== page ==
Returning home for the summer after being away at college for an entire year can be a challenging transition. You are back in your parents’ home, but you’ve become used to making your own decisions and not having to be accountable to anyone about where you are or what you’re doing. Your parents, however, probably remember you as the high school senior who had rules and curfews, and they don’t necessarily expect that to change. Such attitudes about living at home for the summer from both sides can cause major tension, so it’s important to talk to your parents about your expectations and ask them what their expectations for you are.
Sitting down and talking with your parents about the summer is an important first step. Talk about everything, even little things you think might not matter. Ask if they expect you to have a curfew, let them know where you’re going and when you’ll be back, and if they expect you to ask permission not to attend events the rest of your family plans to attend. These are things that they most likely expected from you in high school, but that you have gotten used to ignoring in college. As a freshman, nobody checked to make sure you were in your room at 11 PM or came to find you if you didn’t go to class. Your parents are a little more likely to wonder about your whereabouts.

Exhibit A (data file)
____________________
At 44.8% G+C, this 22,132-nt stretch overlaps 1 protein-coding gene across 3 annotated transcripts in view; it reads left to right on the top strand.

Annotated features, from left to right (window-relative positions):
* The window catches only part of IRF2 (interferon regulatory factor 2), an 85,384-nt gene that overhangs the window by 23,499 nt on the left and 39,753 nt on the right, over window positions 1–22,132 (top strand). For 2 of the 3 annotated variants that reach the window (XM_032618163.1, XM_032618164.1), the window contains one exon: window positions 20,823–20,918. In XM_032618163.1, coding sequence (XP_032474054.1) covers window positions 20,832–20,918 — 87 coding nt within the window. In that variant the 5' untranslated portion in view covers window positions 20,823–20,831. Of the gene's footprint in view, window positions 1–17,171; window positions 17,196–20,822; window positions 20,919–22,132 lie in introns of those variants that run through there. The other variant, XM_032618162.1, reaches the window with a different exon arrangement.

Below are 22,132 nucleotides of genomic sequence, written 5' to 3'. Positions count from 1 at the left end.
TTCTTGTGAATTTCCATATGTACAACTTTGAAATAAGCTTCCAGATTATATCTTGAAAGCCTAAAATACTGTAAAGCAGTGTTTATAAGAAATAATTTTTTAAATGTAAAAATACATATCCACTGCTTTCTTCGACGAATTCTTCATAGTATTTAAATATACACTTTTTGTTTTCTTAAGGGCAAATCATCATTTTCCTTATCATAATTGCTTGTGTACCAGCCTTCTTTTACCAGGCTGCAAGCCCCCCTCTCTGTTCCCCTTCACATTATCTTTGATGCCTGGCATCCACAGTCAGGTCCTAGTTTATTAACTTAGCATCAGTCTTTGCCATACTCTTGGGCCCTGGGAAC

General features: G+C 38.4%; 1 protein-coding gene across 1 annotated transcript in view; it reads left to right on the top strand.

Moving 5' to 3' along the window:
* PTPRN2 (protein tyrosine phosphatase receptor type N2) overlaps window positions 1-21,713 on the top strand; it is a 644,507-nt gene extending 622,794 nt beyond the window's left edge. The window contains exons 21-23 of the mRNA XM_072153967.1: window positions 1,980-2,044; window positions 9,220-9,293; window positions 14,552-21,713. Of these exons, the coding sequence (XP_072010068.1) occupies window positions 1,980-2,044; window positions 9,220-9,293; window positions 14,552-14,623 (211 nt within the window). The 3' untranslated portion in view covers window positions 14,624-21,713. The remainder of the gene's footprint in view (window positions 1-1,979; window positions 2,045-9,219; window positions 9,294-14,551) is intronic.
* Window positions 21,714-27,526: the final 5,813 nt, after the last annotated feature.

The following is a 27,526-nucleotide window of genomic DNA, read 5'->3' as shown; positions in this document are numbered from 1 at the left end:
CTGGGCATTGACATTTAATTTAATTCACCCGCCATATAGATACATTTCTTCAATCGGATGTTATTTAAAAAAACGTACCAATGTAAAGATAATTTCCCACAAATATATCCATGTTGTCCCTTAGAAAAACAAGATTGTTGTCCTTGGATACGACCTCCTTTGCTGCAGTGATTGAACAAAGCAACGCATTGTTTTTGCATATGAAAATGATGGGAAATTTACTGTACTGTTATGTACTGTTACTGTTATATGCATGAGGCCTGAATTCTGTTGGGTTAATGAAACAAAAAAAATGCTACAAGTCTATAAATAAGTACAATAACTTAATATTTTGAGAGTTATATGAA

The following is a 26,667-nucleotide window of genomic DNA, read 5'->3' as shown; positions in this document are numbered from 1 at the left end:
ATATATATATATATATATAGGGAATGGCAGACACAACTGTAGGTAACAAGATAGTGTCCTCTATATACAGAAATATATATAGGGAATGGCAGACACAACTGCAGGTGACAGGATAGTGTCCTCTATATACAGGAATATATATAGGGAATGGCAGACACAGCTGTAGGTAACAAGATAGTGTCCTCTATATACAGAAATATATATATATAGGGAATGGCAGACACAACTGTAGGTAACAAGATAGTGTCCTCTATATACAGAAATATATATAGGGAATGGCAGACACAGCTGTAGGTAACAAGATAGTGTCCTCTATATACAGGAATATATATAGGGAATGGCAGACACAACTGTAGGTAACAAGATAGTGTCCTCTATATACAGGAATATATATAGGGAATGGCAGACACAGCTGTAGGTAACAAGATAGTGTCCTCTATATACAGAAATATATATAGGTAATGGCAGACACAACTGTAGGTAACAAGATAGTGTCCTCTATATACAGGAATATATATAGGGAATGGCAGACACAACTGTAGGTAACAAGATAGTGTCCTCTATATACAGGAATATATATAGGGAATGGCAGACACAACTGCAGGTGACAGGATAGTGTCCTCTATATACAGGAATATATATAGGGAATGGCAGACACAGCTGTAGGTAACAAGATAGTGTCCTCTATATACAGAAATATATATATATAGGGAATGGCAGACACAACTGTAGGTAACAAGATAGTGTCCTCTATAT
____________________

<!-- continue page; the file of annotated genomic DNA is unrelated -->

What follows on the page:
When you talk to your parents, keep in mind extenuating circumstances in your house. Do you rely on your parents for use of one of their cars, meaning you can’t always just leave or go somewhere when you want? Do you have much younger siblings that might result in your parents wanting you not to watch that R-rated movie in the living room? Simple things you might have forgotten about make a big difference, especially in households with younger children who have to keep some semblance of order even though you’re on vacation.
Whatever decisions you and your parents come to, remember that the summer after your freshman year is just a summer. It can be a lot of fun to get to hang out with your family and spend time with them, and this is a unique opportunity to spend time with your parents as more of an adult than a child. You can get to know them more as individuals instead of just your parents. The reverse, of course, is that too much togetherness can have you yearning for the freedom of college again. If you decide you hate it this year, then you can make other plans for next summer. No matter what, make the most of this summer and the experiences you can enjoy.